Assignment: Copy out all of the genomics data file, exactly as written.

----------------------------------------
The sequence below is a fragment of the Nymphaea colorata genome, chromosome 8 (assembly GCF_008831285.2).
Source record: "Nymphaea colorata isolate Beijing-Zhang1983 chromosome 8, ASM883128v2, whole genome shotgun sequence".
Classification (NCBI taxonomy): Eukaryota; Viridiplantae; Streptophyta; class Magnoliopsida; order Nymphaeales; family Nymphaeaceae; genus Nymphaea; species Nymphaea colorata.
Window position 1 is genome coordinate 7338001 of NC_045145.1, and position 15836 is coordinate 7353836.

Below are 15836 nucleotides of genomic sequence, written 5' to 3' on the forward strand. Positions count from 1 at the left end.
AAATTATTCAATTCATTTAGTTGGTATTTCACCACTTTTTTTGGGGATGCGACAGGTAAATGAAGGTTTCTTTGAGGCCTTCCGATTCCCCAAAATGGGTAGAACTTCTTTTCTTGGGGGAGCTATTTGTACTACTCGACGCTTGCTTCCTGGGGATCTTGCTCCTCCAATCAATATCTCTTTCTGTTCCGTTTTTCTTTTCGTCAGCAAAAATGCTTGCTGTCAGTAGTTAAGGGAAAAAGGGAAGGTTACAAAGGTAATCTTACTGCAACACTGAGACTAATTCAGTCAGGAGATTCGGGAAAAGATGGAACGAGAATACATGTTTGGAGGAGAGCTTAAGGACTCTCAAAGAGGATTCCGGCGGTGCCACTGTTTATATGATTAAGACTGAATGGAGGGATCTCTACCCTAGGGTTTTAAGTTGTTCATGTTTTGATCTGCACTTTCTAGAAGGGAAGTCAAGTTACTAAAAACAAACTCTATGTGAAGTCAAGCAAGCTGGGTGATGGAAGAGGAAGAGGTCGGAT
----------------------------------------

The sequence below is a fragment of the Nymphaea colorata genome, chromosome 8 (assembly GCF_008831285.2).
Source record: "Nymphaea colorata isolate Beijing-Zhang1983 chromosome 8, ASM883128v2, whole genome shotgun sequence".
Classification (NCBI taxonomy): Eukaryota; Viridiplantae; Streptophyta; class Magnoliopsida; order Nymphaeales; family Nymphaeaceae; genus Nymphaea; species Nymphaea colorata.
Window position 1 is genome coordinate 7338001 of NC_045145.1, and position 15836 is coordinate 7353836.

Below are 15836 nucleotides of genomic sequence, written 5' to 3' on the forward strand. Positions count from 1 at the left end.
AAATTATTCAATTCATTTAGTTGGTATTTCACCACTTTTTTTGGGGATGCGACAGGTAAATGAAGGTTTCTTTGAGGCCTTCCGATTCCCCAAAATGGGTAGAACTTCTTTTCTTGGGGGAGCTATTTGTACTACTCGACGCTTGCTTCCTGGGGATCTTGCTCCTCCAATCAATATCTCTTTCTGTTCCGTTTTTCTTTTCGTCAGCAAAAATGCTTGCTGTCAGTAGTTAAGGGAAAAAGGGAAGGTTACAAAGGTAATCTTACTGCAACACTGAGACTAATTCAGTCAGGAGATTCGGGAAAAGATGGAACGAGAATACATGTTTGGAGGAGAGCTTAAGGACTCTCAAAGAGGATTCCGGCGGTGCCACTGTTTATATGATTAAGACTGAATGGAGGGATCTCTACCCTAGGGTTTTAAGTTGTTCATGTTTTGATCTGCACTTTCTAGAAGGGAAGTCAAGTTACTAAAAACAAACTCTATGTGAAGTCAAGCAAGCTGGGTGATGGAAGAGGAAGAGGTCGGAT